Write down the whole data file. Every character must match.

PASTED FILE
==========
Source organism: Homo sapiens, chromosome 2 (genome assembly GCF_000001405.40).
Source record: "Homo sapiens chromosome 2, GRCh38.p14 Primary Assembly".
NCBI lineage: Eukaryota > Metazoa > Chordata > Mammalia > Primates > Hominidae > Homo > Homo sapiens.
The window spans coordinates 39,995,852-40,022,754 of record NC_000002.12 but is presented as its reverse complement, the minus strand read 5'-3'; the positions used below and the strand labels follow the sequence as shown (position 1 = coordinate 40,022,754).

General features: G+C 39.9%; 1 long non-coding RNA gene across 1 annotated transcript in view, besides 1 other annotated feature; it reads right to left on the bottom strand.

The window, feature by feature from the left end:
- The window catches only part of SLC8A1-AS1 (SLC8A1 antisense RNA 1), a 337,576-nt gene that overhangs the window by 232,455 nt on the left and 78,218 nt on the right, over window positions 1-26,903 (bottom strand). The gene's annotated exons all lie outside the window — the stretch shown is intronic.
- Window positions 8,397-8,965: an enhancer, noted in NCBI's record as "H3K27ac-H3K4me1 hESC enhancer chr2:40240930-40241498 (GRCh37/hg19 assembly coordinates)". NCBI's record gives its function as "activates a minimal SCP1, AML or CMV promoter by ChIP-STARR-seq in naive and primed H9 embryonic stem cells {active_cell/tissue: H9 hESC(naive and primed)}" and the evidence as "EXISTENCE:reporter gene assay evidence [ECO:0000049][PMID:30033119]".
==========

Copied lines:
Source organism: Homo sapiens, chromosome 2 (genome assembly GCF_000001405.40).
Source record: "Homo sapiens chromosome 2, GRCh38.p14 Primary Assembly".
NCBI lineage: Eukaryota > Metazoa > Chordata > Mammalia > Primates > Hominidae > Homo > Homo sapiens.
The window spans coordinates 39,995,852-40,022,754 of record NC_000002.12 but is presented as its reverse complement, the minus strand read 5'-3'; the positions used below and the strand labels follow the sequence as shown (position 1 = coordinate 40,022,754).

General features: G+C 39.9%; 1 long non-coding RNA gene across 1 annotated transcript in view, besides 1 other annotated feature; it reads right to left on the bottom strand.

The window, feature by feature from the left end:
- The window catches only part of SLC8A1-AS1 (SLC8A1 antisense RNA 1), a 337,576-nt gene that overhangs the window by 232,455 nt on the left and 78,218 nt on the right, over window positions 1-26,903 (bottom strand). The gene's annotated exons all lie outside the window — the stretch shown is intronic.
- Window positions 8,397-8,965: an enhancer, noted in NCBI's record as "H3K27ac-H3K4me1 hESC enhancer chr2:40240930-40241498 (GRCh37/hg19 assembly coordinates)". NCBI's record gives its function as "activates a minimal SCP1, AML or CMV promoter by ChIP-STARR-seq in naive and primed H9 embryonic stem cells {active_cell/tissue: H9 hESC(naive and primed)}" and the evidence as "EXISTENCE:reporter gene assay evidence [ECO:0000049][PMID:30033119]".